What's That Bug? does not endorse extermination

Subject: Robber Fly?
Location: Watsonville, CA
June 11, 2015 2:33 am
Hey Bugman!
I have been finding large numbers of this mysterious (but beautiful) fly in my front yard… I’ve done a lot of internet research and cannot for the life of me figure it out… Is it a Robber Fly??? I have found them all of my Armenian Basket Flower and Artichoke… Please help! I need to know if it’s a pest or not.
Thanks,
Signature: Matt

Mating Artichoke Flies

Mating Artichoke Flies

Dear Matt,
These are most certainly not Robber Flies.  This is an introduced Artichoke Fly,
Terellia fuscicornis, a species of Fruit Fly.  Your images of a single individual are both females, as evidenced by the long ovipositor, and the image with the three flies include two males that are attempting to mate.  Interestingly, bugGuide only has images of female Artichoke Flies, and they do not provide a common name.  There are many nice images on the Natural History of Orange County site.  As an introduced species, they may pose a threat to cultivated artichokes, but we have also found information that they use Milk Thistle, an introduced pest weed in California, as a host so the jury is still out if they are an agricultural pest or a biological control agent.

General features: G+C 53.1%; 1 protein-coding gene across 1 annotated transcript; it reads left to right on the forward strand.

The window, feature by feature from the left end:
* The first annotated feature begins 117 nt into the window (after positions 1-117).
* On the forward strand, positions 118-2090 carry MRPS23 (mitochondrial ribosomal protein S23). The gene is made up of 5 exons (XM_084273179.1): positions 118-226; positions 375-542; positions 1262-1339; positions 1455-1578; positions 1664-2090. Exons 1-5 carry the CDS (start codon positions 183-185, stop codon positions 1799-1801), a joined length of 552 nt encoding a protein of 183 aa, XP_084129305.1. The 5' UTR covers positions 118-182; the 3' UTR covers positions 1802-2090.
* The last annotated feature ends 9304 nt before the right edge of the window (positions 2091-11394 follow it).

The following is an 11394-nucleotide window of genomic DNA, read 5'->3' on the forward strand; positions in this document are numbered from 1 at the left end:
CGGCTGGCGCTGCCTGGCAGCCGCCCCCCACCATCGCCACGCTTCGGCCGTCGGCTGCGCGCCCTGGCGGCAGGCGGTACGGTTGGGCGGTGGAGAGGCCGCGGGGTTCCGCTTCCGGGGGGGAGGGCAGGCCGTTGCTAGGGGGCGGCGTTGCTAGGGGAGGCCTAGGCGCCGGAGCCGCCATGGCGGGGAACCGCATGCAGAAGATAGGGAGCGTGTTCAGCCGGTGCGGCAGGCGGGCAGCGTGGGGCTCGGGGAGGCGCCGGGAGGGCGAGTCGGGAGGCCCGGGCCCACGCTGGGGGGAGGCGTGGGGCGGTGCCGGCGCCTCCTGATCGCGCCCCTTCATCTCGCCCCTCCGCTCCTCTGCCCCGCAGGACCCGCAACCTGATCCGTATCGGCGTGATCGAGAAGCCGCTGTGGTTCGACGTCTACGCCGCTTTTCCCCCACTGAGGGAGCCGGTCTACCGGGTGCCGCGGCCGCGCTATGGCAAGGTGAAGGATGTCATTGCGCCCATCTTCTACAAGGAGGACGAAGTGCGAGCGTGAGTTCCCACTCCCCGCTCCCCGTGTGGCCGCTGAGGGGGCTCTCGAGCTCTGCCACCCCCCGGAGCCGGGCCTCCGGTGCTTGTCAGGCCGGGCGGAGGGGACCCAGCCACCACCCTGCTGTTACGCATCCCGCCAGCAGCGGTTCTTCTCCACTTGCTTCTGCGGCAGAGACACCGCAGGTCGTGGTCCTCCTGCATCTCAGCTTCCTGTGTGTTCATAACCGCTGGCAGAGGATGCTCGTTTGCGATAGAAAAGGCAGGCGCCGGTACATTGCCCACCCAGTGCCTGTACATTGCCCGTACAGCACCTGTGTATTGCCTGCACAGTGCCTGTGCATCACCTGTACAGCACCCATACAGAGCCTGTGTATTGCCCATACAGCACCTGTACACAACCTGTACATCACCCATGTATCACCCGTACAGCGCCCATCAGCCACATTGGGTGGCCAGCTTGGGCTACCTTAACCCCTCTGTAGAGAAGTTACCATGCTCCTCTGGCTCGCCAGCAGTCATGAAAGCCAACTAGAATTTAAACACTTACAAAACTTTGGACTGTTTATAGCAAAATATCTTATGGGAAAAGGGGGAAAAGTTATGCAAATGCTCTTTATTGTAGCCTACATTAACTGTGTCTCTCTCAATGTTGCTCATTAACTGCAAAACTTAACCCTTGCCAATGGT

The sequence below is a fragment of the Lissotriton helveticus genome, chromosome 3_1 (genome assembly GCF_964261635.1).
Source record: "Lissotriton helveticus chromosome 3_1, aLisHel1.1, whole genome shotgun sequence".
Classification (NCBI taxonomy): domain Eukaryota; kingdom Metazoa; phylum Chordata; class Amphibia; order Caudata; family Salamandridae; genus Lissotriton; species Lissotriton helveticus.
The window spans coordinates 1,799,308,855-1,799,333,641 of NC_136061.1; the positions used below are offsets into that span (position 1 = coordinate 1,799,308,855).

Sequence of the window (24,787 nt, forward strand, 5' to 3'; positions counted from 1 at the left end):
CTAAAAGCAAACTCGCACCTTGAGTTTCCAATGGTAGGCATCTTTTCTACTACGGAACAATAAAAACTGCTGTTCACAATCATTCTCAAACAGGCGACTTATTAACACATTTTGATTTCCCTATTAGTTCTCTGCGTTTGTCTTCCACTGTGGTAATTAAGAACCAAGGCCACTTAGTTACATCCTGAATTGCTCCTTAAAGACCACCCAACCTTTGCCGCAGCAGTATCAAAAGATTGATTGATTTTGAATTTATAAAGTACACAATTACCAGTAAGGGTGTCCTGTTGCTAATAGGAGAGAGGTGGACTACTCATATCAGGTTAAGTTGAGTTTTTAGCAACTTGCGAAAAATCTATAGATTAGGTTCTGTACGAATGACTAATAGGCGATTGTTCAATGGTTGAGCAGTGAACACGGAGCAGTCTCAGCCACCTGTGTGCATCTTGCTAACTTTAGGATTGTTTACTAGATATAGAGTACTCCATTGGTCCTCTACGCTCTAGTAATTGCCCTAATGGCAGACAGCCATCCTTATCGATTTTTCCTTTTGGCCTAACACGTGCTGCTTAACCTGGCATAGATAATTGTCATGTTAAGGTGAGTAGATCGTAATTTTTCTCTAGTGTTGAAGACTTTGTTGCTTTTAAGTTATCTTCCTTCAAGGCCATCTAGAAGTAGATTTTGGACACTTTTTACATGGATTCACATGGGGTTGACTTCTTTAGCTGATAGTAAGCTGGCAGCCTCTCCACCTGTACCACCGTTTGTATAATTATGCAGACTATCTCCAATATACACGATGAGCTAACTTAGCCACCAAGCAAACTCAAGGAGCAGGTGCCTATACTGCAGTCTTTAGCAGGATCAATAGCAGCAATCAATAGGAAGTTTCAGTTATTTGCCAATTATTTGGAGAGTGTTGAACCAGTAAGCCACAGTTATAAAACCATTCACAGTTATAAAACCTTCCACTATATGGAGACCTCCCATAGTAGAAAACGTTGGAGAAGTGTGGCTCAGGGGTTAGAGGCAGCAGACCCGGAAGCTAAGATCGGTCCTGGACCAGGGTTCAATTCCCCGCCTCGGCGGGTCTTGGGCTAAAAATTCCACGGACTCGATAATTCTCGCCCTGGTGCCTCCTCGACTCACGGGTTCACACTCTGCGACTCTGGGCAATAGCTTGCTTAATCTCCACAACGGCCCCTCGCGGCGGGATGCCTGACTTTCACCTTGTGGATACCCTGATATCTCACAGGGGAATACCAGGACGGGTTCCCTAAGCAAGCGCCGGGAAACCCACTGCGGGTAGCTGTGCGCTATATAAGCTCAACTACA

Artichoke Fly

Female Artichoke Fly

August 5, 2015
Hey Daniel,
Sorry for the delayed response – I saw and read this e-mail and had to do something else. I forgot to write you back to thank you, but I really was so impressed with your knowledge and how thorough your response was! Thank you so much – very informative. I really appreciate it.
Keep up the good work!
Thanks again,
Matt

Female Artichoke Fly

Female Artichoke Fly

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What's That Bug? does not endorse extermination
Location: Watsonville, California

One Response to Mating Artichoke Flies

  1. Curious Girl says:

    GREAT Pictures!

    I have a series of mating Knapweed flies which ended in a bit of tragedy in Portugal. I think the true fruit flies are some of the most interesting and beautiful of the fly family so I am always delighted when I encounter one (even if they can be pests). The wing patterns can be simply amazing.

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